COLUMBIA COUNTY – A popular no-fee recreational spot for locals seeking to cool off has been closed since September 2019, but when it reopens there may be a cost. Rum Island is a small spring-fed park on the Santa Fe River, and while it is a popular spot for swimming and launching canoes and kayaks, it is also one of the lesser known parks on the river. This mile of riverfront, encompassing 44 acres was given to Columbia County on Aug. 19, 1965 by the U.S. Department of the Interior. Legend has it that the Rum Island name came from the local moonshine and bootlegging operations on the island in the early 1900s.

The park has always been free to use and includes a small parking lot, boardwalks leading to the spring and a boat ramp where canoe outfitters drop customers off for a paddle down the river. Located at the southern end of the county, it offers free access to the Santa Fe River and accommodates paddling by canoe or kayak, swimming, picnicking and fishing.

Since September 2019, the park has been closed for environmental renovations, repairs to the wooden boardwalks and construction of permanent restrooms. Columbia County received two $150,000 grants, one from the Suwannee River Water Management District (SRWMD) and the other from the State’s 2019 legislative appropriations.

The legislative appropriations funding was used to construct the permanent restroom facility at the park with separate men’s and women’s restroom with an entry sidewalk for park visitors. The building was designed so that during periods of high-water events, the water could pass through the building. The permanent restroom will replace the porta-lets that have been used in the past

SRWMD grant funds made possible the park’s river bank restoration, as well as funding a portion of the drain field and septic tank work associated with adding a permanent restroom facility to the park. According to SRWMD senior project manager Kristine Eskelin, years of use by visitors and effects of flooding had degraded the river bank, which led to dredging the bank and area around the spring head, putting much of the material on the bank and then covering it with fabric to help hold the bank in place. Sod grass will be planted over it to further stabilize it.

But the restorations and construction are not the only changes to the park. When Rum Island Park reopens, Columbia County officials are considering charging admission and implementing several new fees and rules. According to Columbia County Manager Ben Scott, county officials are considering a plan that would allow Columbia County residents to purchase an annual park pass at a reduced price of $25 compared to an annual pass to out-of-county residents. Senior citizens over 65 years old and veterans could receive the pass at no charge.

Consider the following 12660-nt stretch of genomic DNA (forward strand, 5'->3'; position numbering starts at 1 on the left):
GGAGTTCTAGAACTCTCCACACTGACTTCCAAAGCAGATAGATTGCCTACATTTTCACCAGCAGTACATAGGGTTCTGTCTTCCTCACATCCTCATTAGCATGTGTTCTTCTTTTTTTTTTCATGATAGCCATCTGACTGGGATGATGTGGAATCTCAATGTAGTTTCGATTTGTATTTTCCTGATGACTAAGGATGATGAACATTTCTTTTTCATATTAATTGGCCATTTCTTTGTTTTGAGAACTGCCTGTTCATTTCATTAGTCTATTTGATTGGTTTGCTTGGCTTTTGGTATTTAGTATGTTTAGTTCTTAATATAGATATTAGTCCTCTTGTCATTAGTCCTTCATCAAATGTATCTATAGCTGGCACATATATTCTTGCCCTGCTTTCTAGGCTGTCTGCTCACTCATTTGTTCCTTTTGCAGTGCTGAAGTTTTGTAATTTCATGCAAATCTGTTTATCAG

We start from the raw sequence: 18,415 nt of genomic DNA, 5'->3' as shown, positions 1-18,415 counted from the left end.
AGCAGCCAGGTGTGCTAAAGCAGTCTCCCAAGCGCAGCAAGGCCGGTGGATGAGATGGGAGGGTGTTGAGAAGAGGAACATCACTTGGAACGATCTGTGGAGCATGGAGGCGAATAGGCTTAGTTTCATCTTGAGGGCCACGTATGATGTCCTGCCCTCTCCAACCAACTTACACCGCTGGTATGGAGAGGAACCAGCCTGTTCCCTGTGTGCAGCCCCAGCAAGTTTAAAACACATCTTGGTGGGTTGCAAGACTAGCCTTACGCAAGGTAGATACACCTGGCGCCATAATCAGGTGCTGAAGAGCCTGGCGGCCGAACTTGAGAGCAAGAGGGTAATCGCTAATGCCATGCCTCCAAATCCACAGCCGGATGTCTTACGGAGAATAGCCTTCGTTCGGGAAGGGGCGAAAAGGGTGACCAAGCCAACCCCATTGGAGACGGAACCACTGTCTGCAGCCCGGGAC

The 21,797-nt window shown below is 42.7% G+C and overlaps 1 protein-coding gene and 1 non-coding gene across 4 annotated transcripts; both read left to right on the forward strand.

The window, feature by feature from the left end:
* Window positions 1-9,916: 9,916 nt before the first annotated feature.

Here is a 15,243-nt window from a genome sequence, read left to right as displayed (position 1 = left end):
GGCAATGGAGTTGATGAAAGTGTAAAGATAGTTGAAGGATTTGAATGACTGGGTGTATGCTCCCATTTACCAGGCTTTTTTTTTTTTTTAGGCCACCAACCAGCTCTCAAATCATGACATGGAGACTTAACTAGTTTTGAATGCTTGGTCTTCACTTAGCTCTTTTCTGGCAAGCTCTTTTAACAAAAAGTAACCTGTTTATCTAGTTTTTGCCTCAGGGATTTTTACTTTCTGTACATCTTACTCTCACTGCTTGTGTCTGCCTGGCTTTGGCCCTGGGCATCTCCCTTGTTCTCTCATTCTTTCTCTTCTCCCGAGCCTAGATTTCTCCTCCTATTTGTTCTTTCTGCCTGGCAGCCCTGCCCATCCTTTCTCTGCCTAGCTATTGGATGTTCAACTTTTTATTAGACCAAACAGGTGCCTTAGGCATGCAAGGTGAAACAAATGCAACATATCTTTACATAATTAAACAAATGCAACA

The county is also proposing a $5 per vehicle fee for all visitors, with the money placed in an “honor box” at the park. A temporary decal provided would have to be displayed in the vehicle’s windshield or the vehicle could be towed at the owner’s expense. Also, under consideration is banning parking along the entrance road outside the park gate with vehicles subject to towing.

“We’re also setting hours that the park will be opened and closed,” Scott said of the plan. The consensus that county officials reached during a workshop is that the park will be opened from sunrise to sunset. Scott said the proceeds collected from the proposed fees will be used to clean and maintain the park. The Columbia County Commission said that the fee would also serve to limit the number of people at the park. Since parking will no longer be allowed along the entrance roadway there is only a limited number of cars that can come in.

Outfitters or commercial enterprises would be required to purchase a $1,500 annul permit. That amount is higher than other parks or the state park system charges outfitters, which may lead some outfitters to stop using the boat ramp due to cost. This could result in heavier vehicle traffic as outfitters transport multiple people at a time. The board also plans to review a proposal to allocate 20-25 annual passes to the Friends of Rum Island organization, a park support group, whose volunteers periodically clean and maintain areas of the park.

While Columbia County is recommending these changes, there has been opposition from some county residents who maintain they already pay for using the park through taxes. There is also opposition from outfitters about the fee and possible limitations on the number of trips allowed per day.

County officials are not expected to vote on or adopt the new fees and rules until the Board’s first meeting in August. Currently there is no firm date on reopening due to the riverbank sodding. The original projection was for late August or early September.

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